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A Stitch in Time

By Sheila Paulson
Page 1 of 7


[Blake's Seven & Beauty And The Beast]

Sheila Paulson

Avon looked around the dark tunnel and frowned in confusion. A moment before, he had been in the dome laboratory of Dr Chandar, prepared to investigate his research, accompanied by a complaining Vila Restal. Now he was here, and he had no idea where 'here' was. Taking a firm grip on his clipgun, he raised his bracelet to his lips and activated it. "Soolin, bring me up," he ordered, only to receive a burst of static in reply. A second attempt produce only more static, forcing him to conclude that the bracelet was either damaged or jammed. He couldn't use it to escape, at least not yet. Maybe he was too far beneath the surface for the bracelet to work. He'd have to climb higher, maybe returning to the sub-basements of the dome. It wouldn't do to be trapped here on Earth by the Federation, not when the Federation were actively seeking him. If Servalan were on Earth now, she would be delighted to discover that his mission had gone wrong.

He glanced around the dim cavern, lit by faint light that trickled through several cracks in the walls. Maybe he wasn't as far down as he'd thought; perhaps this was directly beneath Chandar's lab; maybe he had fallen through a trapdoor and been stunned. A slight confusion might inevitably follow something like that, though he had no memory of falling. Besides, coward though he was, Vila would have located him by now. There were few places Vila couldn't manage to open if he were scared enough, and being stranded in a mad scientist's lab on Earth in one of the domed cities was not the kind of place Vila would wish to remain alone. He would even view Avon's dubious companionship as better than that.

"Vila?" Avon called softly. If there were enemies here, it would never do to alert them by shouting for Vila. If the thief were nearby, he would hear Avon, and if he wasn't, then no one else would hear him.

The mission had been a risky one from the beginning, one that none of the others had liked, and one on which they had come only under protest. Orac had picked up a report on a Federation scientist named Chandar who was developing a device which could selectively alter time. Avon had been skeptical of the success of such a machine, but Chandar had displayed records which seemed to prove he had altered something--a Federation officer with detailed records, who had been a member of a certain academy class, was offered for confirmation; no one in the class could remember him or his family, though Chandar had photos and computer records, which had been shielded in his lab and which had not vanished or altered when his tampering was completed. The man in question was now believed to have died in his teens in a flyer accident before he could enter the academy, but the pictures and reports--and fingerprints, and other means of identification matched him perfectly. Scepticism ran high among the authorities who had studied his reports, but Commissioner Sleer had proclaimed herself interested in them. Avon, who was inclined to be skeptical, knowing how easily computers could be used to falsify such information, could not risk the remote possibility that the old man's process worked. How easy would it be, if it did work, for Servalan to selectively erase any one of them? Avon did not take kindly to the thought of being erased.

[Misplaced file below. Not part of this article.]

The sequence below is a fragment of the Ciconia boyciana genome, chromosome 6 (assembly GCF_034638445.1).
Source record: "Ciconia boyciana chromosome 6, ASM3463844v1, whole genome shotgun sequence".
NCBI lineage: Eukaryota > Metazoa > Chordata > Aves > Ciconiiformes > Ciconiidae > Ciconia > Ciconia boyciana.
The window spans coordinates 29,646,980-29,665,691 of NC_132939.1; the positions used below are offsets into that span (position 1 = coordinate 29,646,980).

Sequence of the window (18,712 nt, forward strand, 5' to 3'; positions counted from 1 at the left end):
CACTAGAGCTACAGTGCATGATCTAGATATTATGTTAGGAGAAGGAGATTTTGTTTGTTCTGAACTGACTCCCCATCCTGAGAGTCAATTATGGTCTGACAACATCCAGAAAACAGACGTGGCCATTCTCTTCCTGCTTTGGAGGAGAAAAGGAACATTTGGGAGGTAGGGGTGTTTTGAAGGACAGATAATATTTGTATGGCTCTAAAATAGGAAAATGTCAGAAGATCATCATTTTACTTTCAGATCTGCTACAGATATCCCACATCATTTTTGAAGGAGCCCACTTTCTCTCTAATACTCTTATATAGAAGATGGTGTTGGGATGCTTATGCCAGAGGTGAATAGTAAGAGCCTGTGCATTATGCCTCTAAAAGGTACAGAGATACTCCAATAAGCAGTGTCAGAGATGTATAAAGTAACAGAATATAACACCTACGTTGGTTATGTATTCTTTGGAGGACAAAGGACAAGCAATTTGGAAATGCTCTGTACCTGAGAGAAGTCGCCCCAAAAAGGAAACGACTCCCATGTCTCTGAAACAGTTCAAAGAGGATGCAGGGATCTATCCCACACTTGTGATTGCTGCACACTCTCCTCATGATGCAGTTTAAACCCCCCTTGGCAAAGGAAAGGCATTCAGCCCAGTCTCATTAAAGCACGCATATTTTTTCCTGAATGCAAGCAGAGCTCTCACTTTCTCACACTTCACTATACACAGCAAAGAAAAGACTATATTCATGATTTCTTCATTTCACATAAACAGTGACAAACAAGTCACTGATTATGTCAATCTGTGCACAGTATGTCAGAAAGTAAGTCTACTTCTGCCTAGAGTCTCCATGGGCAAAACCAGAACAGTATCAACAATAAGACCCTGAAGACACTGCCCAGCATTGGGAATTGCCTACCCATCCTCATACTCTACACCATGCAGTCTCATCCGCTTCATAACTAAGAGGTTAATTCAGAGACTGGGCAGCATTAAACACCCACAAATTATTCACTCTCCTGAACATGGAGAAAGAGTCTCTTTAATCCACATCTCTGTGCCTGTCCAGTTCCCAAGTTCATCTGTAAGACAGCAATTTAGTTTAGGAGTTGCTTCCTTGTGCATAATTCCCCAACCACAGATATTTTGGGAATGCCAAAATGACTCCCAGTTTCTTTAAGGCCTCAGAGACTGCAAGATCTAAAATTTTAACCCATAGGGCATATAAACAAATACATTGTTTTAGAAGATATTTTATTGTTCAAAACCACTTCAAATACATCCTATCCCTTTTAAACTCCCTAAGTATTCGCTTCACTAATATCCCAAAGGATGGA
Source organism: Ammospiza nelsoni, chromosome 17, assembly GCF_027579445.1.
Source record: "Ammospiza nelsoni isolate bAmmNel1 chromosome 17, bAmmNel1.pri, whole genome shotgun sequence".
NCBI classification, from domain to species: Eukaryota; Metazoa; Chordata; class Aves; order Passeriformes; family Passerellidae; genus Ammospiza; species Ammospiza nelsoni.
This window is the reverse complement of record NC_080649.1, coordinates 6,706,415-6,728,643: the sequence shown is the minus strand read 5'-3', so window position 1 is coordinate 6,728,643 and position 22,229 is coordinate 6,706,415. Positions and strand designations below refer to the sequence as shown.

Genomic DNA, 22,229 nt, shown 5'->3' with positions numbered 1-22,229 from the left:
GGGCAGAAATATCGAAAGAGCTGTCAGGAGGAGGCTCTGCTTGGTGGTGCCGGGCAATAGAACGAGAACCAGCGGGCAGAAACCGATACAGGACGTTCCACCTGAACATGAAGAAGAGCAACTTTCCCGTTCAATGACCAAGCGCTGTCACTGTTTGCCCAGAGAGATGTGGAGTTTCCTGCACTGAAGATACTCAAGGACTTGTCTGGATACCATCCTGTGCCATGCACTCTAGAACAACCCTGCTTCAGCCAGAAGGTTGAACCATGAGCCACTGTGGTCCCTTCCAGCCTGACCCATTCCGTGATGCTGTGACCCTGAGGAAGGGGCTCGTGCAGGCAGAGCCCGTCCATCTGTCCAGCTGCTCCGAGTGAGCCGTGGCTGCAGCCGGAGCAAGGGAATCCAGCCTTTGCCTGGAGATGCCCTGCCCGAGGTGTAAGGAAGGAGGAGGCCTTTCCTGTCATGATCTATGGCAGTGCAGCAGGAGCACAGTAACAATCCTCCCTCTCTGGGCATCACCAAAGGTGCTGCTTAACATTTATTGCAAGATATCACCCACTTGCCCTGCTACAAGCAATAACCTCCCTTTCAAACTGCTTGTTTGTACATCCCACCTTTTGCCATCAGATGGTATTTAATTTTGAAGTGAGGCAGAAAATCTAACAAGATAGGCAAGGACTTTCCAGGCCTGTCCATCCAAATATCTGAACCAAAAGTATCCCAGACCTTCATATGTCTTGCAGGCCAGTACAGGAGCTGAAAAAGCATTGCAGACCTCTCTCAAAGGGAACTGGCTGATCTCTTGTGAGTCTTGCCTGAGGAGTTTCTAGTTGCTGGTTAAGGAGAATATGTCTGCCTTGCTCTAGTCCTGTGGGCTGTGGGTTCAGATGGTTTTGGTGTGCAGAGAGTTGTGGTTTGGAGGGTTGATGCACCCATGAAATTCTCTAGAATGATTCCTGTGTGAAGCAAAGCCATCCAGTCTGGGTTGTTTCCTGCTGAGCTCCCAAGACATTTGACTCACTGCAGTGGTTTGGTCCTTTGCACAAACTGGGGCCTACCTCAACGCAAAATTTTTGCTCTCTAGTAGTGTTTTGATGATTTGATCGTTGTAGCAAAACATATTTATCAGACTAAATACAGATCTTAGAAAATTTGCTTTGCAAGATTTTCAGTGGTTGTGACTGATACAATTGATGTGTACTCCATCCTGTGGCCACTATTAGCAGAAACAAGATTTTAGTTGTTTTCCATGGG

So they came to Earth and he and Vila had teleported down to the city. It had proven so easy to gain admittance to the deserted lab that Avon was doubly suspicious, but once Vila had managed the doors, Avon went to work at the computer and began to download files to Orac for processing. The program was not, as he had expected, a time machine, for transporting people to and fro into history and the future, but it could be adapted so. What it did was provide a window into any given time, focusing on a selected individual or place. Then that person could be manipulated, killed, elevated into position. There was a backup system which led to a different screen on his panel, one which referred to a 'Gate'. Vila was alarmed, suggesting an opening into another time, but Avon had scoffed at the idea. Surely not even Vila could expect to enter another time through a glass-fronted screen thirty centimeters square.

"Then why call it a gate?" Vila demanded, "And if it isn't a way into the past or future, why is it set up for dates?"

"It would be a monitoring tool only, Vila," Avon had snapped impatiently. "It's set so far back in time there would be little effect on anyone living today. You would alter the times by setting these controls--no, you fool, don't touch them!"

Vila jerked his hand back as if it had been stung, "I wasn't going to touch them," he argued. "Only turn on the screen. That couldn't hurt, could it?"

"I would prefer to avoid that risk."

But Vila's meddling must have activated something because all at once, the screen glowed and an image appeared, a dimly lit passageway or cavern, in which nothing was clearly visible. After a few moments' scrutiny, Avon realized it could not harm them and he returned to his work with Orac.


"Now what, Vila?" Avon snarled impatiently.

"I don't want to make trouble, but have you looked at that plate you're standing on? It's glowing."

Avon glanced down at his feet involuntarily and started to step to one side.